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There’s a lot of her mom in MJ DeCoteau’s dining room

The dining room of MJ DeCoteau, executive director of Rethink Breast Cancer.

Michelle Siu/The Globe and Mail

Rethink Breast Cancer founder and executive director MJ DeCoteau has lived in an Edwardian house near Toronto's Chinatown since 2005, sharing it with husband Glenn Vogelsang and their daughter, Annie. The dwelling was in rough shape, still bearing the wounds of a 1970s reno that had resulted in such curiosities as a triangular bathroom on the second floor.

DeCoteau quickly set about transforming the place into a family home, which included adding mementos of her late mother, Anne, to the open-concept dining room. "It's my favourite room because there's a lot of my mom – who died of breast cancer over 20 years ago – there," says DeCoteau, who will be overseeing two editions of Boobyball, her charity's principal fundraising initiative, this month: in Toronto on Oct. 18 and Calgary on Oct. 24.

"This room is the hub of activity in our household, but it feels like a time warp for me, taking me back to a very happy childhood, where my mom was such a lovely anchor of all things good."

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The bar stools

"I got these Philippe Starck Ghost bar stools many years ago through one of the first Rethink Breast Cancer online auctions. I loved the colour and thought they were cool. But I made a rookie mistake in not realizing that I needed counter-height not bar-stool height. I've meant to replace them, but I like them."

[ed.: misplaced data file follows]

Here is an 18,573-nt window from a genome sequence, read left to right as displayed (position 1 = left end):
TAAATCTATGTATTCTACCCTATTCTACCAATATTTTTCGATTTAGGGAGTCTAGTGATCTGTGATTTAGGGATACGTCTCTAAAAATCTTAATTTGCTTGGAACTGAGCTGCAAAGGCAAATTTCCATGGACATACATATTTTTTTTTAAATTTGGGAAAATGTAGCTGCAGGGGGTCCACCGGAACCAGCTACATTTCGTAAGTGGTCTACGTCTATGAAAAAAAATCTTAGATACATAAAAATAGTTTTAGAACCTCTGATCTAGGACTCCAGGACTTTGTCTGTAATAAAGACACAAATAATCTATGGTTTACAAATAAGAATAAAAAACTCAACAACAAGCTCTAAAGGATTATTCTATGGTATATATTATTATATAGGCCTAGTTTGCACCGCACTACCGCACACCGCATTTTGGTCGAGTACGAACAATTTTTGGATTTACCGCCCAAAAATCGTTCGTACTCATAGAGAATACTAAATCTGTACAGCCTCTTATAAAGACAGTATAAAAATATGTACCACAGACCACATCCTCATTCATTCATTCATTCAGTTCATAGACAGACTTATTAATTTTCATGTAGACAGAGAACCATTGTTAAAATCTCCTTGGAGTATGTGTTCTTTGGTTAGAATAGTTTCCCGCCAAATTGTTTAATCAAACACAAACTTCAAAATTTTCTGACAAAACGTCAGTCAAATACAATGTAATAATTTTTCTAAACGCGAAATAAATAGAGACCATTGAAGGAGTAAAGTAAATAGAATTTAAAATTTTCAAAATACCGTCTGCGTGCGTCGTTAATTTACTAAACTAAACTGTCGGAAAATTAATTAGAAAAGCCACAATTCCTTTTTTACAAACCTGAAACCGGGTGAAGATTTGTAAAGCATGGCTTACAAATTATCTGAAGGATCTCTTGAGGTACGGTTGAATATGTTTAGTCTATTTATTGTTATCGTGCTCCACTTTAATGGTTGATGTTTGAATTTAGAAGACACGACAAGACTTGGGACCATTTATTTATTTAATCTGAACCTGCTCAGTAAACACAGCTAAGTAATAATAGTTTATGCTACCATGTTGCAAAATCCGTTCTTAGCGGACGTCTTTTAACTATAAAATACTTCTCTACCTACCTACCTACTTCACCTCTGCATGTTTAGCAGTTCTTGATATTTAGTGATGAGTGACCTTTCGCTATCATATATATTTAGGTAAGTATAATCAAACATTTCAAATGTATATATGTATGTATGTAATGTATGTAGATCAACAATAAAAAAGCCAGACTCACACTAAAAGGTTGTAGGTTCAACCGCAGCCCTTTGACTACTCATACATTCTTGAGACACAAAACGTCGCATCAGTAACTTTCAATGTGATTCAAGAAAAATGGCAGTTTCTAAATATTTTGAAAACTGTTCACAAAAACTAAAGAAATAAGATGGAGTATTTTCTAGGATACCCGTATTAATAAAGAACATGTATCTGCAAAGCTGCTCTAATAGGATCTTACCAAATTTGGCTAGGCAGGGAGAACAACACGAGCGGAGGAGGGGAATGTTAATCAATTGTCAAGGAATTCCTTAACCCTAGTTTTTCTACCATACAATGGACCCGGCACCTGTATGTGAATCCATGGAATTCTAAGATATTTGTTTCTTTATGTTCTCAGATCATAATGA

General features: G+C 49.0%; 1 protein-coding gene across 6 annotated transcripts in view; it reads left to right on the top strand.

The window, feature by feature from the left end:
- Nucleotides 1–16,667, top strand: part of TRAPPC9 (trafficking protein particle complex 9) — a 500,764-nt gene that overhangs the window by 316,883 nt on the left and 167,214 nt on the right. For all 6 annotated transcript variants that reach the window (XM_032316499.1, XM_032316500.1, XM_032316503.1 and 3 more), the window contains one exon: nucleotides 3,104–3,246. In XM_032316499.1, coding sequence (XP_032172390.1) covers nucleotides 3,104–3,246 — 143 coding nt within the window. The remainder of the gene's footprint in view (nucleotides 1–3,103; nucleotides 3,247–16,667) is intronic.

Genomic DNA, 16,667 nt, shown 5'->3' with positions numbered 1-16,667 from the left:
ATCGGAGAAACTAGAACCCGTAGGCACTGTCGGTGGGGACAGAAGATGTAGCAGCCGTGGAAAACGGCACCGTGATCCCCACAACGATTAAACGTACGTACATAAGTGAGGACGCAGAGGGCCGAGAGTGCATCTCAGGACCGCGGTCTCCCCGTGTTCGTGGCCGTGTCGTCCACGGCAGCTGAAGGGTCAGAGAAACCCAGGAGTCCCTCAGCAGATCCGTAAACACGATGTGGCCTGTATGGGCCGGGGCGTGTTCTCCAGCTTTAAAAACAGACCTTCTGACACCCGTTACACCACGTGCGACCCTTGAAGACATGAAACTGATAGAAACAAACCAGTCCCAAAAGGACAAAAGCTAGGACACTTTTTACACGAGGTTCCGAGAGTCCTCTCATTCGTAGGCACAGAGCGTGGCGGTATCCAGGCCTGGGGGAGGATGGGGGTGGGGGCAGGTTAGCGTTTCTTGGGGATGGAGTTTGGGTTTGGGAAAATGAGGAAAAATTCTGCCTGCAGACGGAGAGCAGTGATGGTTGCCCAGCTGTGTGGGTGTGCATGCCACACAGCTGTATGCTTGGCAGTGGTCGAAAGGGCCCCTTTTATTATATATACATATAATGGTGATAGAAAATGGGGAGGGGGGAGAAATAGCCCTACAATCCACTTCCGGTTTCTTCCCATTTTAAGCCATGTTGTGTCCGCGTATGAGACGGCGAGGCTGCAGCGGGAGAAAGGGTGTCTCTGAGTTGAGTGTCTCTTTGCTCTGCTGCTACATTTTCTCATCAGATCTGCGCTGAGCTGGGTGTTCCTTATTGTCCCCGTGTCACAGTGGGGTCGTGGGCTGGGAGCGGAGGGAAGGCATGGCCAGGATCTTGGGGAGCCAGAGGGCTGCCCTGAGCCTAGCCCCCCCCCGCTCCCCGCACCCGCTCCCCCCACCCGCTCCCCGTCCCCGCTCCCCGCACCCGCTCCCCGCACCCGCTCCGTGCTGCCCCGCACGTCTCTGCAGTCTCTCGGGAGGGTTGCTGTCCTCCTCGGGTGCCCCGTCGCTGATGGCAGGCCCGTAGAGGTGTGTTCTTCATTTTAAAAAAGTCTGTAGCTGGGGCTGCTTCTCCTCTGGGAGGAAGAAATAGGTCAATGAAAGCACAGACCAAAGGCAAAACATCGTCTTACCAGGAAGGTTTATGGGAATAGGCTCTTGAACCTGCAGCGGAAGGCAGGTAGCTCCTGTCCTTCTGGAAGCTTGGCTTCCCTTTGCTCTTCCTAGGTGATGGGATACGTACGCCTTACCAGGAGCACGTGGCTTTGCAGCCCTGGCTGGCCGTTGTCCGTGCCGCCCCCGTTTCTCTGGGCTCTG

The dining table

"My parents bought this in 1972, when they moved from Ontario to Saskatoon. Growing up, the table was for special occasions. I have lots of memories of helping my mom set the table for Christmas, Thanksgiving and other holidays. It has a nifty sliding leaf that extends the table quite dramatically. My family gathers at it to eat dinner three or four times a week. My daughter also does her homework and sewing on it."

The chairs

"I got these in Toronto at Design Republic, a store that supports my charity. There was much debate around what colour we should go with and my husband's choice – white – ultimately won out. They are fairly comfy and I love that they are shaped like the Eiffel Tower because I have loved Paris ever since I read my first Madeline book."

The sideboard

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"I call it a hutch because it used to have a top part with sliding glass doors where my mom displayed her good dishes. Unfortunately, both pieces were stored in our unfinished basement while we renovated the main floor of the house. A pipe burst and water was in the basement for about a month without us knowing. We managed to salvage the table, but the chairs were too damaged and the top part of the sideboard was lost. I use it now for storage."

The art above the sideboard

"My brother and sister-in-law, who is an artist, introduced me to Tamara Bond's drawings. She's from B.C. and studied at Emily Carr, but she also spent some time in Saskatchewan, where my family got to know her, eventually buying several of her pieces. I love how her work is dark yet whimsical."

The green striped painting

"This work by William Perehudoff is near and dear to my heart. My mom bought the painting in the early seventies at an art auction while my dad was out of town at a hockey tournament. My mom was extremely practical and fiscally responsible (and basically kept my dad in check). It was very unlike her to just go and buy a piece of art on her own. But this was the piece that kicked off my parents' collection of fantastic Canadian art, mostly from Saskatchewan. I just love seeing it in our dining room. It reminds me of home; it reminds me of my mom."

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